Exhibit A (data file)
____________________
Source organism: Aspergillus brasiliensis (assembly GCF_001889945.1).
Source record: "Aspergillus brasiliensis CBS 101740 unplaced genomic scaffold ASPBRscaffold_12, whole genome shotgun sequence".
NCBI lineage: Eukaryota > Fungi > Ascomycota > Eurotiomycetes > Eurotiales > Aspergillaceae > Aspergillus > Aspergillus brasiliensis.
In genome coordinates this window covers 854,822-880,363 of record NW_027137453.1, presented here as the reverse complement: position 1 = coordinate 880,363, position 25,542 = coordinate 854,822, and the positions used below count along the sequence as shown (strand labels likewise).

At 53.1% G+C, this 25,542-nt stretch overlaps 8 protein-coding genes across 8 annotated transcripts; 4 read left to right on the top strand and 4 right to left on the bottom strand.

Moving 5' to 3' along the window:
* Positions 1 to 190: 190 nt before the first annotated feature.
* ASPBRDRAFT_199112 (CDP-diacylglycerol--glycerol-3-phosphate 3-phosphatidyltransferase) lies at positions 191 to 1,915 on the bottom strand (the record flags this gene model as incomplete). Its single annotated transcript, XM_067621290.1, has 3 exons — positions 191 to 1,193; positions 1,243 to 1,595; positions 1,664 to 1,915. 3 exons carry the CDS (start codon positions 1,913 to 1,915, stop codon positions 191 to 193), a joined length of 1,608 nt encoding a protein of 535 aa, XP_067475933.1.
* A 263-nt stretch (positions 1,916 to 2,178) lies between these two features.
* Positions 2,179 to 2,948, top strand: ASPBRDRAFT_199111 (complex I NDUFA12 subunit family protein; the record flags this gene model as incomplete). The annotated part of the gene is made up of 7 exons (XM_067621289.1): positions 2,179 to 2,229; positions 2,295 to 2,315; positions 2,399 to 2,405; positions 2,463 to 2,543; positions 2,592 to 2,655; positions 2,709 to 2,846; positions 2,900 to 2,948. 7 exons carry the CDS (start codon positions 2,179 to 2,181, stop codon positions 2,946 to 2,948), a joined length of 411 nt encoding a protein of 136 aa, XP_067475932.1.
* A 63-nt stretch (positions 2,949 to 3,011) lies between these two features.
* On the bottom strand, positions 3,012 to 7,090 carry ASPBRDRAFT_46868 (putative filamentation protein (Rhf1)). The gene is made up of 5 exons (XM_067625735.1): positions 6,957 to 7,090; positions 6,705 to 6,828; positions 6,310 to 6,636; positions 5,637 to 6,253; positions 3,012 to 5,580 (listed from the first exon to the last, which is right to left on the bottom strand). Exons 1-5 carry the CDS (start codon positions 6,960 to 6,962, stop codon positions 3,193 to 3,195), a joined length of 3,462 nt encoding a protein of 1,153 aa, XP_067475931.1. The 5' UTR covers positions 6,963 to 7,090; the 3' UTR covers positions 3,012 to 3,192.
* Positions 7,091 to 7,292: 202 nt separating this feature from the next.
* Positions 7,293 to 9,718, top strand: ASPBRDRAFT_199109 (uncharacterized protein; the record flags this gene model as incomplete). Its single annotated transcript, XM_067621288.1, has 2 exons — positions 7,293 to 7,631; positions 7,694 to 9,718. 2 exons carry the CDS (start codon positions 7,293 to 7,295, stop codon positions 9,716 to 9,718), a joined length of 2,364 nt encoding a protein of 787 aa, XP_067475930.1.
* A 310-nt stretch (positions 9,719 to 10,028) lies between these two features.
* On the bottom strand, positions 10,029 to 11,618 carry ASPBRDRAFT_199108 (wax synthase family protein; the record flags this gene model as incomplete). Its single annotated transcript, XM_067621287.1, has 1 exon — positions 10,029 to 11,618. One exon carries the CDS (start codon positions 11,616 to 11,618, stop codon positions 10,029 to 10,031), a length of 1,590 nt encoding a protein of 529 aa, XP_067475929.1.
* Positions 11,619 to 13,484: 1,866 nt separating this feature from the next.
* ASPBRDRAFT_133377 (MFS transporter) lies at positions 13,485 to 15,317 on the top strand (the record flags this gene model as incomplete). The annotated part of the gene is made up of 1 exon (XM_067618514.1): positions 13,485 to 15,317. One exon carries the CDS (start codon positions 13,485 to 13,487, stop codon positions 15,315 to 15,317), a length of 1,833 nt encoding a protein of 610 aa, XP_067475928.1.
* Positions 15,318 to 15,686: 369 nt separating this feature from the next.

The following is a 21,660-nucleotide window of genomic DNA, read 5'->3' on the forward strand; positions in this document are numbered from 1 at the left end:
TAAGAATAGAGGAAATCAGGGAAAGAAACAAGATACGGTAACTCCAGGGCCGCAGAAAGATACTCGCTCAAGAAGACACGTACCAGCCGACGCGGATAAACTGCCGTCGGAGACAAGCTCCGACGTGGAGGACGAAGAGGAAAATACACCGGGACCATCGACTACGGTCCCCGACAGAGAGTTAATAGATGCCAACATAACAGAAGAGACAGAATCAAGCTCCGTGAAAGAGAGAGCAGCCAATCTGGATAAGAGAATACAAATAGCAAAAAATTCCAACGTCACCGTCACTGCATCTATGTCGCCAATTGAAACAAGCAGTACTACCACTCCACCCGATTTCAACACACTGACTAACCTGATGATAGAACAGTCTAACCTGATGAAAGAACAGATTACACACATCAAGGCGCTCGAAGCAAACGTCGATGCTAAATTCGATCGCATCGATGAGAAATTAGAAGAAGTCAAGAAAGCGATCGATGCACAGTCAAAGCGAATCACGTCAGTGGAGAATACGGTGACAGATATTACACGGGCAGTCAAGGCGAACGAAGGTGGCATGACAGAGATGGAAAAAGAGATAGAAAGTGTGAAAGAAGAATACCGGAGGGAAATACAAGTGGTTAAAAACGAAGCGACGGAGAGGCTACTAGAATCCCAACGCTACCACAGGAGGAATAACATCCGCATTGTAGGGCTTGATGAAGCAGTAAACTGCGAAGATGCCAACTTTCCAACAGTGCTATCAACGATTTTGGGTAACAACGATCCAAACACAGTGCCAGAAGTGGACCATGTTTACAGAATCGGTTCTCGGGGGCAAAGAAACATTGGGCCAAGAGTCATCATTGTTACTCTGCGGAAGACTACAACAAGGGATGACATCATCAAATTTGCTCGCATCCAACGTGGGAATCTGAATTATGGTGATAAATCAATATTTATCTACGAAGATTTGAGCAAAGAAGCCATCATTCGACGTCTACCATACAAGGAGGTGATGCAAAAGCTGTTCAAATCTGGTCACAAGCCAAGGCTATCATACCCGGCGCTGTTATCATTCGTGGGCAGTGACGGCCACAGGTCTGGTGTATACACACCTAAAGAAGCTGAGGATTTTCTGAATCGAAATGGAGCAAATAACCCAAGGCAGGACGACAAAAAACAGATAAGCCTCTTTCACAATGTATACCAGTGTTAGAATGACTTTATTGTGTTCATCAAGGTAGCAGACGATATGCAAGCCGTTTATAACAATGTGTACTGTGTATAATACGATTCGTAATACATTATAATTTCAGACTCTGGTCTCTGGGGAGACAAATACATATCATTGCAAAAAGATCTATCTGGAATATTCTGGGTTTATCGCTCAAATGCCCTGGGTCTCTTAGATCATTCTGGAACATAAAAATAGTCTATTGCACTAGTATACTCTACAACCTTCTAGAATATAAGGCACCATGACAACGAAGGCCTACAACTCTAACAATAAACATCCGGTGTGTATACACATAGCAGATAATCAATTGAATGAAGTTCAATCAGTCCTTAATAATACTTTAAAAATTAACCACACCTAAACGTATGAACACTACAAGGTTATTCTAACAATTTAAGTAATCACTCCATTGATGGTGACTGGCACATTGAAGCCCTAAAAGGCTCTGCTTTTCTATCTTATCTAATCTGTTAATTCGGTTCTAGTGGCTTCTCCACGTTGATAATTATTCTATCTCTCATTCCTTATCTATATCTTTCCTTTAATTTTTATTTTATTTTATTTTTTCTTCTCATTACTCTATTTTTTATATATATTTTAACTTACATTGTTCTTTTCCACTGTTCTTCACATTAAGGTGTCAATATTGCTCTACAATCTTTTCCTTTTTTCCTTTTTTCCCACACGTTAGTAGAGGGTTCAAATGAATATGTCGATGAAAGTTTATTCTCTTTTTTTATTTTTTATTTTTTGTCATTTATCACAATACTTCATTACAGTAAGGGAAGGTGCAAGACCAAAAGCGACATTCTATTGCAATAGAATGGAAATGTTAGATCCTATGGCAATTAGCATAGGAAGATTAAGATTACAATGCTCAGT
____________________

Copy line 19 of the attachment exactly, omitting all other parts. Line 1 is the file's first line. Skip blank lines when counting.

* Positions 15,318 to 15,686: 369 nt separating this feature from the next.